To Pilot or not to Pilot?

Sometimes a new show succeeds without any Pilot, and a network has to stick to their guns.

In the USA TV Pilots are practically mandatory before a new show ever hits screens -but in Australia where it’s far less common, new formats can be crushed in a matter of weeks.

So should networks actually invest more money to mount Pilots before a new show hits the screen?

That was a question tackled recently at the Screen Forever conference.

Ben Ulm, Head of Reality & Factual, ITV Studios Australia said the cost of producing shows in Australia requires that light entertainment shows become stripped across two or three nights.

“There’s been some brave decisions made in the last few years where shows are launched on air without the benefit of being developed in other territories. When they fell, they fell badly. There’s no real Off-Broadway in this country. You think of some of the successful original ideas from this country, from The Panel to The Project to Talkin’ ‘Bout Your Generation … there are lots of examples of that. Maybe there’s a clue there.

“But a lot of them get to develop on air… a strong premise good cast, but it’s pretty cut-throat.
At 1 minute past 9 careers swing. It’s ironic because the data across a month now is much more meaningful than what happens at 1 minute past 9. But we’e all conditioned to look at those ratings, and either have a good day or a bad day (as a result).”

Stephen Tate, Head of Entertainment and Factual Programs, Network 10 said none of those 3 shows were really piloted, but the network made a commitment to stick with them.

“Sometimes I think a Pilot is a reason to not proceed. I know that’s quite a controversial thing to say. But it gives people a reason to stand back and fold their arms and say ‘There’s so many reasons why this won’t work.’

“Sometimes I think you’ve just got to screw your courage to the sticking place and make a show, make it work, and keep adjusting it on air as we did with Have You Been Paying Attention? Sometimes you just have to stick with it and hone it so that it can actually end up being the powerhouse that it is.”

10 Responses

  1. The only thing commerical networks are interested in making are stripped contest shows, and they don’t get piloted. They have to be stripped 3 to 4 nights a week to take out the opposition, who are trying to do the same thing to you.

    In the US they make pilots because a minium series order is 13* $US 3m. It’s worth burning some pilot episodes worth $3m to avoid wasting $US 39m on shows that will never make a profit. It not exactly working well, few shows are getting renewed, few new shows are being made because of Covid and the US schedule is full of 10+ year old shows and repeats.

  2. Have any of 10’s Pilot Week options converted into a hit? No. I thought it was a brave and ambitious idea by 10 who are the most innovative and daring of the three commercial networks. But the output from this initiative wasn’t great. Perhaps it was just an off year in 2018, and 2019…

  3. I like 10s pilot week. The problem is for me they need to try shows at various times to gauge an audience reaction to it. A show may not work on a Monday but be suitable for a Wednesday night. Dancing with Stars would be a prime example. Did not work on a Sunday night but more suitable for a Tuesday nights viewing. Maybe they need to change it Pilot month and air shows around the various stations and various hours. Not a saturated airing but strategic times and placement.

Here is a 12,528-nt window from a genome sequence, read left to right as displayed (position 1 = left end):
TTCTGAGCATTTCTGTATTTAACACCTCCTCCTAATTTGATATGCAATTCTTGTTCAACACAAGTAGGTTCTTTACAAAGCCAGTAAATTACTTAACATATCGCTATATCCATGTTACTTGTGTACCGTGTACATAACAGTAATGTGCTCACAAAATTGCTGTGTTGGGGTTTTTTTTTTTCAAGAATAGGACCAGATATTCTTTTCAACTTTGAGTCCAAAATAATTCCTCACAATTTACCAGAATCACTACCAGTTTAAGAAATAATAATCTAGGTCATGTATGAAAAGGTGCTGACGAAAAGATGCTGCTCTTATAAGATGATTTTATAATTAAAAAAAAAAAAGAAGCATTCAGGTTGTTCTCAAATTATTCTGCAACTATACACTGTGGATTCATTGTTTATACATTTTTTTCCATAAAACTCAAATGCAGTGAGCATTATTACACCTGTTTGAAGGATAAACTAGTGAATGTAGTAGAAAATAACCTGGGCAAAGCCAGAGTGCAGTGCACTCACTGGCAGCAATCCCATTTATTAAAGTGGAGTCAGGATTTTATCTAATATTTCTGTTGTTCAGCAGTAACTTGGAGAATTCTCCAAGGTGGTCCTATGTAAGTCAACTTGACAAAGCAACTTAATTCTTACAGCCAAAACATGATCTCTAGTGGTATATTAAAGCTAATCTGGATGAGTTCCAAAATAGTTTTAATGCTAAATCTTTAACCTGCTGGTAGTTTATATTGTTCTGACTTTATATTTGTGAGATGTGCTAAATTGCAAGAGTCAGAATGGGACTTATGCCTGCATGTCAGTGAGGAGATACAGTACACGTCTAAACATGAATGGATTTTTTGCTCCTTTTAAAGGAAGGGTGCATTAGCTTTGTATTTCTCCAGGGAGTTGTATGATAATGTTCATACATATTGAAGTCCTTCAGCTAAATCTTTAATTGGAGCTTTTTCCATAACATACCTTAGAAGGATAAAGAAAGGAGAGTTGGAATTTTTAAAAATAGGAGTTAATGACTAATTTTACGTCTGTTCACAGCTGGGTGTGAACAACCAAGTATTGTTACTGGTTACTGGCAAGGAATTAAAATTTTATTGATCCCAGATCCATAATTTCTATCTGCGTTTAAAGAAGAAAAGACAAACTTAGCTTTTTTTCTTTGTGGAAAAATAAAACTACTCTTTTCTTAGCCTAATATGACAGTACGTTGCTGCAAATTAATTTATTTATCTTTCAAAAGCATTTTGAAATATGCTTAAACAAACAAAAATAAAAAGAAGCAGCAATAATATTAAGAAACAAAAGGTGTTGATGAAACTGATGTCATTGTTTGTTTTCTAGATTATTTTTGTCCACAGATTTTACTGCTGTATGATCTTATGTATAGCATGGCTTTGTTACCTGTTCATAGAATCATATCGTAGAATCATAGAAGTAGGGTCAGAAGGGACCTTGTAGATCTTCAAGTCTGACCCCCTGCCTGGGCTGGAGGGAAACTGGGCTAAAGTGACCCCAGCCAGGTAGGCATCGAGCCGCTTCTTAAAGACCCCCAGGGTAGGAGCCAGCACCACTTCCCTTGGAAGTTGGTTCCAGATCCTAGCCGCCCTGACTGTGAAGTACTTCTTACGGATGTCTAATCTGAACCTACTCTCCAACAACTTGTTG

4. The problem with 10’s Pilot weeks is that they were comprised of cynical and unambitious projects that were green-lit by suits with no creative instinct (and considering what was green-lit, I shudder to contemplate what was rejected) and 10 were trying to save themselves the expense of stockpiling episodes of one-night wonders. Also not helping is that they keep drawing upon that kiddy-sized talent pool of theirs.

    Unlike the US, who produce 20+ episode seasons like clockwork, local productions are typically comprised of UK-sized seasons, but the quality scarcely reflects the quantity, and we’re often waiting 18+ months between seasons, by which time, audiences are likely to have forgotten far too much to want to recommit (with respect to scripted shows).

    With such an abundance of content available nowadays, why should the audience settle for mediocrity?

    1. The Free to Air audience should settle for mediocrity because they’re not paying for it. So they need to watch the shows that the grocery buyer and next car buyer in the room also would be interested in watching. Free to Air channels need to make shows, everyone Likes, for shows you Love head to subscriber services, that can cater to niche audiences.

      1. Yes youbpay for streaming services but if you liook at the content there is not much new stuff coming online. Netflix has a few new shows but equally has alot of old previously seen stuff as well. The difference mainly is you can watch it when you like where free to air has set air times. Having said that catch up gives them as.edge on that as well.

  5. “ Ben Ulm, Head of Reality & Factual, ITV Studios Australia said the cost of producing shows in Australia requires that light entertainment shows become stripped across two or three nights”

    Why can’t that run of episodes be spread over a longer time?

    Instead of having 3 episodes a week for 5 weeks (15 total wow)

    Why cant the networks air it once a week for 15 weeks.

    How does that affect the cost?

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